Why They Look Away: Gaze Aversion in Autism

One of the markers of autism is a person’s aversion to eye contact.  The eyes are an important barometer of emotion when we interact with others. The Emotional Life of Your Brain by Richard J. Davidson, Ph.D. and Sharon Begley touches on the subject. Researchers believe that this seemingly anti-social behavior is rooted in complex brain processes, the misinterpretation of visual cues and functional coping mechanisms.

People on spectrum have described looking into someone’s eyes as a terrifying experience. Davidson and his team have conducted fMRI studies to discover the inner working of the brain of subjects while processing visual cues. It turns out that the amygdala (fear and anxiety center of the brain) is bigger in children with autism. He states in his book that: “The fact that amygdala activity is elevated when autistic children look at faces—even for a few fractions of a second, as in this experiment—suggests that doing so makes them profoundly uncomfortable, even fearful, and that when they look into someone’s eyes their brains and bodies are flooded with messages that they interpret as threatening. Only by looking away can they stop this onslaught.”He also points to the fact that when the subject looks away, then the amygdala activity decreases. What we interpret as an anti-social behavior is really a calming strategy that has been reinforced over time.

There’s a strong heredity factor in autism. Often entire families are studied to help understand this complex disorder. One study looked at eye tracking in the siblings of children with autism, who themselves were not on the spectrum. Interestingly enough, these children showed abnormal tracking patterns as well.  Even though they did not avert their gaze, fMRI revealed that their amygdala activity was heightened when they looked at faces. Normally developing children do not show the same abnormal eye tracking patterns and amygdala response. This points to a wide range of function when it comes to social interaction competency. Richard Davidson points out that in the population at large there are people who avert their gaze when dealing with others and yet don’t fall on the spectrum. They might be called socially phobic or shy instead.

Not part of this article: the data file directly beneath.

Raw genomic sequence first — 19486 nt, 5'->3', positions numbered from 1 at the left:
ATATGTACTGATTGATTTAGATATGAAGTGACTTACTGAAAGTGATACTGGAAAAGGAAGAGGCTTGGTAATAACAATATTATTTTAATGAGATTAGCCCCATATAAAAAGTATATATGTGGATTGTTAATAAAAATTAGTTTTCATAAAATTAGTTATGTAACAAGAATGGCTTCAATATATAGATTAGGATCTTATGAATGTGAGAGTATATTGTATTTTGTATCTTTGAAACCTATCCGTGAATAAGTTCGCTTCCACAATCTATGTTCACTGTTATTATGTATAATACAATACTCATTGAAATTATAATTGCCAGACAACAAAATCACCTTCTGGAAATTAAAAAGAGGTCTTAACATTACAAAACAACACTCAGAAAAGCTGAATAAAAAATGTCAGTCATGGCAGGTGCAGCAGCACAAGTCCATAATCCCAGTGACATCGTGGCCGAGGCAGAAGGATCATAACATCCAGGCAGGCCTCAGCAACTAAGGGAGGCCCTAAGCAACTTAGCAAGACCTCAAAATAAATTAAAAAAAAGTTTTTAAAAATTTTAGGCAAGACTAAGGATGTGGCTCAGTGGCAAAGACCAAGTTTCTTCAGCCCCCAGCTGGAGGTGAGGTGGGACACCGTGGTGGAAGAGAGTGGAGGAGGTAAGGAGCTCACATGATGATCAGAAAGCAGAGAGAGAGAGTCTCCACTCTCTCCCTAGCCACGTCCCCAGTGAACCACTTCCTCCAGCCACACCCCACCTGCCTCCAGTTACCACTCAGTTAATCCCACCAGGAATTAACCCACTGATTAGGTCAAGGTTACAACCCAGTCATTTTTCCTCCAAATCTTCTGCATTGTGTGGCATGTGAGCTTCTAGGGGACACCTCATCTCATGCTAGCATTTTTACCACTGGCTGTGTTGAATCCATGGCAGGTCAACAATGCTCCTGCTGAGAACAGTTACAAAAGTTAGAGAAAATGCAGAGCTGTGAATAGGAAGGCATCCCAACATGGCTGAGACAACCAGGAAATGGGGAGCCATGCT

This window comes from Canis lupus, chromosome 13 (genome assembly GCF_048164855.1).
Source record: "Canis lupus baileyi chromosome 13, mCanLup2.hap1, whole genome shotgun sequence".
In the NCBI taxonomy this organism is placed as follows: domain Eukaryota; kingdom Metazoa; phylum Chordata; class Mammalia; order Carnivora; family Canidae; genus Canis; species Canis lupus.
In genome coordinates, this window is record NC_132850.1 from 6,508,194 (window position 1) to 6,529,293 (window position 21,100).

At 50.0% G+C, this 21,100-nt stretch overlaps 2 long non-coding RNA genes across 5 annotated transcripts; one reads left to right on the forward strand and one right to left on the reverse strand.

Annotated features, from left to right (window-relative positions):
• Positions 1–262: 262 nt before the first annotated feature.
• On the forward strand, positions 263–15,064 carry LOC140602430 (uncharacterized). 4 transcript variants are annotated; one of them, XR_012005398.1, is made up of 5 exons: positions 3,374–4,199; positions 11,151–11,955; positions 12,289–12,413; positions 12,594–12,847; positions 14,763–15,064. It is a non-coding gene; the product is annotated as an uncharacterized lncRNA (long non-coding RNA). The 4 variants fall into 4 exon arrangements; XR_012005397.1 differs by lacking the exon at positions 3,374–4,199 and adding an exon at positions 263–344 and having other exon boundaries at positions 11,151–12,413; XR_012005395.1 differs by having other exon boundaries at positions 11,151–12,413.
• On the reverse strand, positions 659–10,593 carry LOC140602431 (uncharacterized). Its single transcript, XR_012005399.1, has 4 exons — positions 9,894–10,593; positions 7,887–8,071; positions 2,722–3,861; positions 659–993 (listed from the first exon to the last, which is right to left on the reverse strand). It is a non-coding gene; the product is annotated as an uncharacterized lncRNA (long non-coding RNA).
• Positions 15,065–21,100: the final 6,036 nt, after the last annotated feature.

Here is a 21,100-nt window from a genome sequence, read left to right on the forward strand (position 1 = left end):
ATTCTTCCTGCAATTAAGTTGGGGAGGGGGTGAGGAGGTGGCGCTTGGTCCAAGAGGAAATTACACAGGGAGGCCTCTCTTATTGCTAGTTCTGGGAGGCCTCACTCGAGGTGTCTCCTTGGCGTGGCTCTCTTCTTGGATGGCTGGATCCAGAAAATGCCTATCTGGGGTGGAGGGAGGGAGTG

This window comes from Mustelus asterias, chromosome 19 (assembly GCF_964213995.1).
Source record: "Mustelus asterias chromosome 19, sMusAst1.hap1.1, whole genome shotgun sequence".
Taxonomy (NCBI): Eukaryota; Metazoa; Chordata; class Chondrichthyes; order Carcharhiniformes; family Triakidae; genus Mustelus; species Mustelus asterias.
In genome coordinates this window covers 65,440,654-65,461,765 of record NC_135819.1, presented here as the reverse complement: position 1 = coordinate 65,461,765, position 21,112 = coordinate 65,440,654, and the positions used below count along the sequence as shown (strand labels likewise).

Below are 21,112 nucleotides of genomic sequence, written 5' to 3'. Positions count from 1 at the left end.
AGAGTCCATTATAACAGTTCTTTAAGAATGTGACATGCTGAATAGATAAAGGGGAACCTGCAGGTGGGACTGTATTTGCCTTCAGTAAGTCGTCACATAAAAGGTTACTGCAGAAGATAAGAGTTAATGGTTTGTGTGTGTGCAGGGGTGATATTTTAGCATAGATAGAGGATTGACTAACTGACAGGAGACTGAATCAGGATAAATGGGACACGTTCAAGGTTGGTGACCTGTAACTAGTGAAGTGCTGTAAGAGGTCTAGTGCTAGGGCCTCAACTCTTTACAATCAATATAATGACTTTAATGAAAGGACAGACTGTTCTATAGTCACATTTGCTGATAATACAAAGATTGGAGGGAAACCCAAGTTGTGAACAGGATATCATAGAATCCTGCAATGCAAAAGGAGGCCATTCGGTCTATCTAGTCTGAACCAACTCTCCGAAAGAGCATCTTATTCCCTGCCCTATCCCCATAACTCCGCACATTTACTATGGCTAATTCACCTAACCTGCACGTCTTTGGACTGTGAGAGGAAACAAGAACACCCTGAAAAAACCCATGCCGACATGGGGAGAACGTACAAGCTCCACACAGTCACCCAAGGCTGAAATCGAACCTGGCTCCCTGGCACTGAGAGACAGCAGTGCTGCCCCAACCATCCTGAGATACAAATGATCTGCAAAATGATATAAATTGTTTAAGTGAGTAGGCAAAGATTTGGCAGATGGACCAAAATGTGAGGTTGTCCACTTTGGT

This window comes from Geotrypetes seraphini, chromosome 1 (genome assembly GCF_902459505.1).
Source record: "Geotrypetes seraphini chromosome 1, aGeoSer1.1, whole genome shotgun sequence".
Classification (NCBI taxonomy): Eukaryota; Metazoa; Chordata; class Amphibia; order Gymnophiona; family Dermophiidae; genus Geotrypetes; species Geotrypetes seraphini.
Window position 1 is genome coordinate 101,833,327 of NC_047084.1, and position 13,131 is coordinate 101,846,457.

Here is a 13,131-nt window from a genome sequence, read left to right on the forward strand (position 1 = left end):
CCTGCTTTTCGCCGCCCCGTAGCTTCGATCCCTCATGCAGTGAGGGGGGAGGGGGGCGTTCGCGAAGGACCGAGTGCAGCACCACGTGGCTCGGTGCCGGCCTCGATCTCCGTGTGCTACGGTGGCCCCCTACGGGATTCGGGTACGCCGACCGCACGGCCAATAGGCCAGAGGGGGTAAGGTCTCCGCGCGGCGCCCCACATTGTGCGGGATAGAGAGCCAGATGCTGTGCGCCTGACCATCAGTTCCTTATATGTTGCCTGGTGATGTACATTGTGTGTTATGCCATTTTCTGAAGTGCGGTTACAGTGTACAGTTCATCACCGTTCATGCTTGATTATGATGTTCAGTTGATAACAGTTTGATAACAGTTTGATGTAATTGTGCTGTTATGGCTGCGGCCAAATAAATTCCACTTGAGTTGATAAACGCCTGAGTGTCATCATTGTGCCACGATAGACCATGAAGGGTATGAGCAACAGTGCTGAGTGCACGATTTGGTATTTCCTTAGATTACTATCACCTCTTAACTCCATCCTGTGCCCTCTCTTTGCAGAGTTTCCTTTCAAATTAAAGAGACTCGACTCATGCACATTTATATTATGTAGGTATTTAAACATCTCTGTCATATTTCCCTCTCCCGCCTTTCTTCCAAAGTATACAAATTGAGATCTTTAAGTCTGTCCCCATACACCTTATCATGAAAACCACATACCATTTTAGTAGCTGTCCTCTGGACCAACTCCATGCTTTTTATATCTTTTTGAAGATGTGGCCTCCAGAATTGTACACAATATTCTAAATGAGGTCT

Gaze aversion is not always used to avoid unpleasant fear-inducing stimuli. Another study from Northumbria University, showed that children on the autism spectrum also use gaze aversion as a means to think and analyze material. In fact, this strategy is used by all people as a tool to retrieve memories. This actually makes our answers more accurate. Professor Doherty-Sneddon, who conducted this study, says that: “Although social skills training is important in encouraging eye contact with children with autism, this research demonstrates that gaze aversion, at a certain point within an interaction, is functional in helping them to concentrate on difficult tasks.”

All this information is a good reminder, that when we (parents, caregivers, therapists and teachers) work with kids to help normalize their social interactions, we need to be aware of the role that gaze aversion might play for a child in that moment. Some children use it as a coping strategy for dealing with an overwhelming stimuli or as a functional strategy to process and retrieve information. Any treatment approach, therefore, should respect where the child is at developmentally.

Floortime Developmental Individual Difference Relationship-based model (DIR) is an excellent approach to increasing communication and social interactions. This model of therapy not only meets the child where he is at developmentally but also works with the child’s emotions and motivations to achieve better communication as well as social interaction. For more information on how Floortime DIR can help your child improve his/her social interactions, please contact the Child Development Institute.

Sources:

The Emotional Life of Your Brain: How Its Unique Patterns Affect the Way you Think, Feel and Live—and How You Can Change Them By Richard J Davidson, Ph.D. and Sharon Begley

 http://www.sciencedaily.com/releases/2012/03/120307094143.htm

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